Faith, Family, & Focaccia

A faith and culture Mommy blog, because real life gets all mixed together like that.


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Growing


My baby girl will be ten years old in less than two weeks. That is both wonderful and hard. That’s what poetry is for, right? 

Oh beautiful ache

that stretches with my children’s growing limbs

that curls around the need to hold them close as nursing babes

but sighs with painful joy to see them reaching out for life. 

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Waiting For An Earthquake

Like a fault-scarred landscape,

I’m braced against the tremor that foreshadows instability.

It matters not who made the scars.

not who is to blame.

It matters only that the shaking could –

whenever that inevitable lurch arrives –

take hold.

And then, oh then I fear the shaking will not stop until it’s broken all the fragile structures I have built upon the surface,

ways to hide the scars.

And if these decorative lies should crumble into dust,

what then?

What is my silent fear beyond the quake?

From that dark chasm deep within what do I fear?

From out the depths, do I believe will come some molten pain that could deform me even more?

Or

Is there life?

A spring of living water that – like Balm of Gilead – will soothe my soul and wash the faults away in blessed baptism of grace?

Because

if such a spring is there

won’t it be worth the shuddering wrench

to set it free?


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18 Years: On How Grief Changes

Today is my 18th death day.

Not literally, I suppose. The demise that annually intrudes on my consciousness is not my own, at least not in a physical or encompassing sense. My life has continued on since July 17, 1996 and it has been a good life, filled with far more joy than grief. But it has now been eighteen years since my Dad left forever — through his own choice — and that loss has been one of the single-most shaping experiences of my life.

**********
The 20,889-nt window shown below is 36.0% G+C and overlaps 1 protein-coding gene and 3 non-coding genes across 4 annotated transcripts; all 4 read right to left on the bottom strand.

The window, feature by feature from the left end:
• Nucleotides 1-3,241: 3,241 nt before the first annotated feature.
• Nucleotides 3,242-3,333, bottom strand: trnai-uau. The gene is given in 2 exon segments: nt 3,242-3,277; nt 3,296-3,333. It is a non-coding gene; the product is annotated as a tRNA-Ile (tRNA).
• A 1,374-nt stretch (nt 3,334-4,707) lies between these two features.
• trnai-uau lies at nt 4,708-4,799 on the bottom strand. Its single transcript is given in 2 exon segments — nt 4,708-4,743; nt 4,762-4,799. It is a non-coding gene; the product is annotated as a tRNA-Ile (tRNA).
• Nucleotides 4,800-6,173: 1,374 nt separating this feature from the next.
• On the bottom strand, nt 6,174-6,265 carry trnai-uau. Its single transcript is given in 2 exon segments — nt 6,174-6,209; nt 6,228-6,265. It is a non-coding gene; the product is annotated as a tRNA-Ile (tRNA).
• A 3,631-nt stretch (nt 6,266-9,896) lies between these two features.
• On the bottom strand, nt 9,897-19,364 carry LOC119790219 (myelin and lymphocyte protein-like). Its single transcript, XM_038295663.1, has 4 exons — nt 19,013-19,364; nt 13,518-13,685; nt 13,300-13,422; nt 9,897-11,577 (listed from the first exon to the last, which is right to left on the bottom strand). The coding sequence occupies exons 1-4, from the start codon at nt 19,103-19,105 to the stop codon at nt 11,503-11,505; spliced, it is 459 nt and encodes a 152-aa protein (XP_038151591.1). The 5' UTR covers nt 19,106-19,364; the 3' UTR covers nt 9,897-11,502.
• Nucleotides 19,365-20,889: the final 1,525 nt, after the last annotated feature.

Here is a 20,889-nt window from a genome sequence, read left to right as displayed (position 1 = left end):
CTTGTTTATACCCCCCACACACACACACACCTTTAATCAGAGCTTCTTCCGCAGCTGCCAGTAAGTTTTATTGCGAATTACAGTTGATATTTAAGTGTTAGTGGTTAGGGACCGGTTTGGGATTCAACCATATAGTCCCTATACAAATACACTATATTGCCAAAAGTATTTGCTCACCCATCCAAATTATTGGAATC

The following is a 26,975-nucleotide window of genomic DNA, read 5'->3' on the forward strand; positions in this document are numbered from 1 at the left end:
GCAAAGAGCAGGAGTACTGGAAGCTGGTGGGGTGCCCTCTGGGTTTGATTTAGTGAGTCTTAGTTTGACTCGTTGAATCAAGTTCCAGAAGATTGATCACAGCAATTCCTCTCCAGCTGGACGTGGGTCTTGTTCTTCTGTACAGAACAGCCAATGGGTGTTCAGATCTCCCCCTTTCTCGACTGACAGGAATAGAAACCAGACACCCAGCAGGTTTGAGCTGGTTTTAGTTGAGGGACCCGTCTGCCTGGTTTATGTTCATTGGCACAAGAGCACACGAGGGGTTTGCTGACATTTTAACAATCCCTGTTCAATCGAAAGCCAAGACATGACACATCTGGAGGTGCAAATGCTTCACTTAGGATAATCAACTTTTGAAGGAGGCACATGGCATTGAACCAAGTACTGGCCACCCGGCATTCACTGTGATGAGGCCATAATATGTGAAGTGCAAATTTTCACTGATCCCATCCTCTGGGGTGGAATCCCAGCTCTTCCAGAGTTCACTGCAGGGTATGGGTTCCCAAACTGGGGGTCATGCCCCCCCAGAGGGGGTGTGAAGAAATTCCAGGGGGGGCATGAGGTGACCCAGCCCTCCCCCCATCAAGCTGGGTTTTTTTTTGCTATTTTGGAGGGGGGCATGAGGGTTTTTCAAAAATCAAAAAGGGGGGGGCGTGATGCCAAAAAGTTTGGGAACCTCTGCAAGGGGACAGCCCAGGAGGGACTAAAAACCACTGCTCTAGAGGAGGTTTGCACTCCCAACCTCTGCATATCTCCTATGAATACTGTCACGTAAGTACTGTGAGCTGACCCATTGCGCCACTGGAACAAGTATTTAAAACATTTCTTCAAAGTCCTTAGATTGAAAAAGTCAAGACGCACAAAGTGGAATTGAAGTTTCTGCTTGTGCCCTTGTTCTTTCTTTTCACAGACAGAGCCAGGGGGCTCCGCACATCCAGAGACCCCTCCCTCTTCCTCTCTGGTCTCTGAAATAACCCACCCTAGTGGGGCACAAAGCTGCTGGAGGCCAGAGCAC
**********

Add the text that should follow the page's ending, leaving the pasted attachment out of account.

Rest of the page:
Eighteen years seems like an eternity in some ways – nearly half my life. Occasionally, when people learn about his death and express sympathy it is easy to brush their consolations aside. “It’s been so long…” But that dismissal rejects one of the fundamental realities of grief:

Grief grows with the life that bears it.

I don’t mean that grief grows in weight or importance. Generally time does offer healing, and the sharp intensity of pain diminishes over time. But growth does not always mean increase; it can also mean adaptation. As I have changed in the eighteen years since my Dad’s death, my grief has changed as well. It would have to – the grief of a confused nineteen year old would no longer fit inside my soul; it would not line up with the curves and shading of my more fully adult perspective. It also would invalidate the impact of eighteen years of coping, the way that learning to live despite the hole in my heart has shaped the way I do that living.

So today, on my 18th death day,  I offer this reflection to my still-healing soul, and to any with whom it might resonate.

 


18th deathday

 

Eighteen years,

the age of maturation,

shift from child to adult.

The age society declare

for independence.

 

It has taken eighteen years,

oh, subtle irony,

for me to finally see

it is OK to say

“I need you.”